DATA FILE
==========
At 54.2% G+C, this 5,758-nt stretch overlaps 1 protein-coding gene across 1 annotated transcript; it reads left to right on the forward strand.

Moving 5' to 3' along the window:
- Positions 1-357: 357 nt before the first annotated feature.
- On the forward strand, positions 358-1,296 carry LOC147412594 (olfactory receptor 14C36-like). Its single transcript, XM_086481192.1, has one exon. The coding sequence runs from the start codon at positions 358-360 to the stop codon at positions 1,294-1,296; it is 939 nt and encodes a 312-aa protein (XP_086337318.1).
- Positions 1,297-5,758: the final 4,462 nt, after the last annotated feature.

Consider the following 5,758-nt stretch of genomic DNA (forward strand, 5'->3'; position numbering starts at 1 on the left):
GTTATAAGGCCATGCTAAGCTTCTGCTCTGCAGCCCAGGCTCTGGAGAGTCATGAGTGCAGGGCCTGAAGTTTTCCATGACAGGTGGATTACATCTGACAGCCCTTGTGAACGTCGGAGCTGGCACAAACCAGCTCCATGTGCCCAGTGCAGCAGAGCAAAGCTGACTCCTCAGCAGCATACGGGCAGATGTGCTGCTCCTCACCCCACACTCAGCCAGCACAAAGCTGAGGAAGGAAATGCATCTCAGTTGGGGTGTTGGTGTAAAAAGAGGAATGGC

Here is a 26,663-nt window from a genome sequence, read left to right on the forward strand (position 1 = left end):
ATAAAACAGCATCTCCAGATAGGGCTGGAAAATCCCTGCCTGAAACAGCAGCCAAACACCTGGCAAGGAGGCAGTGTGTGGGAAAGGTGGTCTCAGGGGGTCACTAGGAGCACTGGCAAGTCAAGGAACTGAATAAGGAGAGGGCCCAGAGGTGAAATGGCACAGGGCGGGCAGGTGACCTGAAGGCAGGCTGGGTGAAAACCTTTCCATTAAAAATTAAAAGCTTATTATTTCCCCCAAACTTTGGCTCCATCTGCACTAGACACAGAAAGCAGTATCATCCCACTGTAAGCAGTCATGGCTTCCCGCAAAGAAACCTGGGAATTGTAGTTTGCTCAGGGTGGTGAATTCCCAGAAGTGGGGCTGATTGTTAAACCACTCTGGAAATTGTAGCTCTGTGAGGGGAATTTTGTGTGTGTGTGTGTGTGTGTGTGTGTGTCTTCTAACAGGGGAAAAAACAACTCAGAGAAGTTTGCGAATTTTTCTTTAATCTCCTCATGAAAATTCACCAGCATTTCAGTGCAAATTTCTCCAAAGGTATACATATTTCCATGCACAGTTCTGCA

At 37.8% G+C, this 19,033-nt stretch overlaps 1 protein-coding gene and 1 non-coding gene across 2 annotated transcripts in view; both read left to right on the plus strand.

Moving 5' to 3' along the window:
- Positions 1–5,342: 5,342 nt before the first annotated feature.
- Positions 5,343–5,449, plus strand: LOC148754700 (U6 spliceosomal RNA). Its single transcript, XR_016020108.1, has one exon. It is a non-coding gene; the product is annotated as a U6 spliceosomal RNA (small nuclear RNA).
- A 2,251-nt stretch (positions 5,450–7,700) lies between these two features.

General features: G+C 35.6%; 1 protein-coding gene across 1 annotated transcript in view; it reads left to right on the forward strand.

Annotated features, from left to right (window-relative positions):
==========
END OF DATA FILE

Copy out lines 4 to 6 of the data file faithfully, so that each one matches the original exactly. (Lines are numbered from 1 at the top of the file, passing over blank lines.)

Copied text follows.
- On the forward strand, positions 358-1,296 carry LOC147412594 (olfactory receptor 14C36-like). Its single transcript, XM_086481192.1, has one exon. The coding sequence runs from the start codon at positions 358-360 to the stop codon at positions 1,294-1,296; it is 939 nt and encodes a 312-aa protein (XP_086337318.1).
- Positions 1,297-5,758: the final 4,462 nt, after the last annotated feature.

Consider the following 5,758-nt stretch of genomic DNA (forward strand, 5'->3'; position numbering starts at 1 on the left):